Dismantling Previous Repair: Excess silicone adhesive was mechanically removed with a scalpel blade. Various solvents were tested on the adhesive to find out if any were suitable to reverse the previous repair. The final solution was to use combinations of localised heat and blades. Cleaning: Remaining adhesive residues were mechanically removed from the break edges and this was followed by cleaning with the controlled use of a Derotor Steam Cleaner GV. Dowelling: Dowels made from carbon rod were inserted along two break edges on the wall of the vessel to provide addition structural support.Consolidation: All chips and break edges were consolidated with a 10% solution of an acrylic resin in acetone.Bonding: The fragments were bonded with a polyester resin.Reconstruction of Missing Areas & Filling Chips: Several large areas of the rim were missing. These and smaller chips, to both the urn and the pedestal,  were filled with a coloured paste made up of a polyester resin, marble dust and artist's dry powder pigments. Finishing: Reconstructed areas were refined with files and sanding fabric. The interior was retouched with acrylic paints and the exterior was retouched with an acrylic glaze and artist's dry powder pigments.Fixing Urn to Pedestal: A stainless steel metal dowel, which had a hole drilled to its centre (to provided drainage), bridged to urn and the pedestal and this was secured with a polyester resin.

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Case Study: c16th Iznik Ewer

The ewer had been repaired previously. The repair was very crude and had deteriorated with one main section missing to the rim and a substantial area to the foot. There were several additional chips to the rim.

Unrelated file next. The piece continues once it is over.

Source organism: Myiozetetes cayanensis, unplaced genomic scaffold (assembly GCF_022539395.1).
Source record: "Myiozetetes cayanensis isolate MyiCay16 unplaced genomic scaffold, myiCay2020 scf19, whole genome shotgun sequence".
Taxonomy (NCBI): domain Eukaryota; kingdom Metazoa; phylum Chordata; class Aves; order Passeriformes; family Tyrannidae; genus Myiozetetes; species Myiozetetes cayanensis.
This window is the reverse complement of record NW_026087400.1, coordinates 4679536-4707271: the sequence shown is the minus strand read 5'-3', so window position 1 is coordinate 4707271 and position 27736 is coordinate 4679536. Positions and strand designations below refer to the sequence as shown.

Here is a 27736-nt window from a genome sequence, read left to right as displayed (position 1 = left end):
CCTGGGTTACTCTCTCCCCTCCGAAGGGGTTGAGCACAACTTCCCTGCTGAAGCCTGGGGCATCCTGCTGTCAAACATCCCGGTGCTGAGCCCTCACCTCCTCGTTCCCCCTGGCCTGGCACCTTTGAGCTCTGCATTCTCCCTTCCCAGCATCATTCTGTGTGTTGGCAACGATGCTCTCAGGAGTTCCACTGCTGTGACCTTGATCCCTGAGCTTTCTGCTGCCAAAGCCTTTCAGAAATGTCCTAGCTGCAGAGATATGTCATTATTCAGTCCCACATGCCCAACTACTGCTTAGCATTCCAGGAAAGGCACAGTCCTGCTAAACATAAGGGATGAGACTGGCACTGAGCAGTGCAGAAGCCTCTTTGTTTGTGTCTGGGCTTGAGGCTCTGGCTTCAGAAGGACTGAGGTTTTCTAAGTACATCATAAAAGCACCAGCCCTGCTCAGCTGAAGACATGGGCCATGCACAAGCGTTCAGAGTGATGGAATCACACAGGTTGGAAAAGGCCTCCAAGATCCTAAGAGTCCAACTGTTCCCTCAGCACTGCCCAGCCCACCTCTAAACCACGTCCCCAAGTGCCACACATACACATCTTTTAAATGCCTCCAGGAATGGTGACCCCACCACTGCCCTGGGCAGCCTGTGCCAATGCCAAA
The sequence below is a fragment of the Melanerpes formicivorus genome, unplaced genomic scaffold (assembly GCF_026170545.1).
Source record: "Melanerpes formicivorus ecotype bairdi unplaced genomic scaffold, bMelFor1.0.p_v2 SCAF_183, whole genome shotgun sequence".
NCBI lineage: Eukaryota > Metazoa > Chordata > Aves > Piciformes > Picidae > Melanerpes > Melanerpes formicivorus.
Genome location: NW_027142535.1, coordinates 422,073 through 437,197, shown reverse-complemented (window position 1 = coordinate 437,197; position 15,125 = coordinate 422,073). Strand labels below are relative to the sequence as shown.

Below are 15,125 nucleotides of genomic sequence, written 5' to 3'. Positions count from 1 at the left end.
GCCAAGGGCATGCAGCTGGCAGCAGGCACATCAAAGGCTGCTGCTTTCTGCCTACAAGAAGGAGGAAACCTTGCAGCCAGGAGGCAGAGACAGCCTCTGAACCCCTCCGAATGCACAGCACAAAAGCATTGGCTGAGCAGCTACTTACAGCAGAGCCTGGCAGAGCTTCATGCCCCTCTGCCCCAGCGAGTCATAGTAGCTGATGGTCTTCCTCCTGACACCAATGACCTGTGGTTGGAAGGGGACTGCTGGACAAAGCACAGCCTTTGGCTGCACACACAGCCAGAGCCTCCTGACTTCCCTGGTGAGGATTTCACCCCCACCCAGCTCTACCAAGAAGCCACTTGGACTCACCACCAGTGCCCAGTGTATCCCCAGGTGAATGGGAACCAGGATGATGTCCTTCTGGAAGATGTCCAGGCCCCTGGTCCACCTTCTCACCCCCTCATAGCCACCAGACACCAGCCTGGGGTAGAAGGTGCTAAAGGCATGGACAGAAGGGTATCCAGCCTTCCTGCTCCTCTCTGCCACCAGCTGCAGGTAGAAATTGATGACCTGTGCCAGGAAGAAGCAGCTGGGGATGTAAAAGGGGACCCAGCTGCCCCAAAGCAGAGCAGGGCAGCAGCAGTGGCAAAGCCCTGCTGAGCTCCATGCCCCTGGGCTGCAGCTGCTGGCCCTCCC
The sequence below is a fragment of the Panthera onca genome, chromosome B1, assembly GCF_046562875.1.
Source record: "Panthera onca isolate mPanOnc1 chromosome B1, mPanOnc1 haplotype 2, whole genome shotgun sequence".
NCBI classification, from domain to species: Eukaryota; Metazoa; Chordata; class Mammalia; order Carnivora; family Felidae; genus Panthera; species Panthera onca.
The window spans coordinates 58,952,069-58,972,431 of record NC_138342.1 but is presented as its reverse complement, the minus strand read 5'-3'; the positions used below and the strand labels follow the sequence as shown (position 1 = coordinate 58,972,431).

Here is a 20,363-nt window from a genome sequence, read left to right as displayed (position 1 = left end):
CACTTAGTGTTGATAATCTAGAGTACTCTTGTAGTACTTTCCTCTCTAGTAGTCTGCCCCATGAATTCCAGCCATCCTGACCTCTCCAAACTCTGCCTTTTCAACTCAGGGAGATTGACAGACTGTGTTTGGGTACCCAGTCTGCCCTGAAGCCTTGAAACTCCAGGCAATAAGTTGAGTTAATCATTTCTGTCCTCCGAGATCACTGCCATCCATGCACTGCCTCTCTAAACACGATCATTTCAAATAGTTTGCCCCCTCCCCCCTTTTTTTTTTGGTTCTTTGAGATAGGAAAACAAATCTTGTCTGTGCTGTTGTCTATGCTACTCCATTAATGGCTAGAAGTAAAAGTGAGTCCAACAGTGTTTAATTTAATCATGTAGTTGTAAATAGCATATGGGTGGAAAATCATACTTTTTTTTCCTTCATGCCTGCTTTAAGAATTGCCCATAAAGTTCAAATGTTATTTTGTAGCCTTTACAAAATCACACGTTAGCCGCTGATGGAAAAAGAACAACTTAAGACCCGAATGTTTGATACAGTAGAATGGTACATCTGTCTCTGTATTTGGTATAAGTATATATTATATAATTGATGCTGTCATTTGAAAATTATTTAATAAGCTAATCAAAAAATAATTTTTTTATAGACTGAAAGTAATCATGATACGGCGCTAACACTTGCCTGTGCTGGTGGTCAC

Excessive adhesive and other residues were removed mechanically. The object was then further cleaned mechanically and with the controlled use of a Derotor Steam Cleaner GV. Staining to a travelling crack was removed using a poultice of an enzyme washing powder and deionised water. The missing areas were reconstructed by first forming a core fill of plaster of Paris. The core fills and the exposed edges of the clay body were then consolidated with a 10% solution on an acrylic resin in acetone. The missing areas of glaze were then mimicked using an epoxy paste; water white epoxy resin, plus fumed silica and artist’s dry powder pigments. Once cured the fills were refined with glass paper and sanding fabric and then finished/polished with a plastic polish. Missing decoration was replicated by various combinations of inlaying an epoxy coloured paste or hand retouching with quick drying water borne ceramic glaze and artist’s dry powder pigments. Reconstructed non-glazed areas were retouched with artist’s acrylic paints.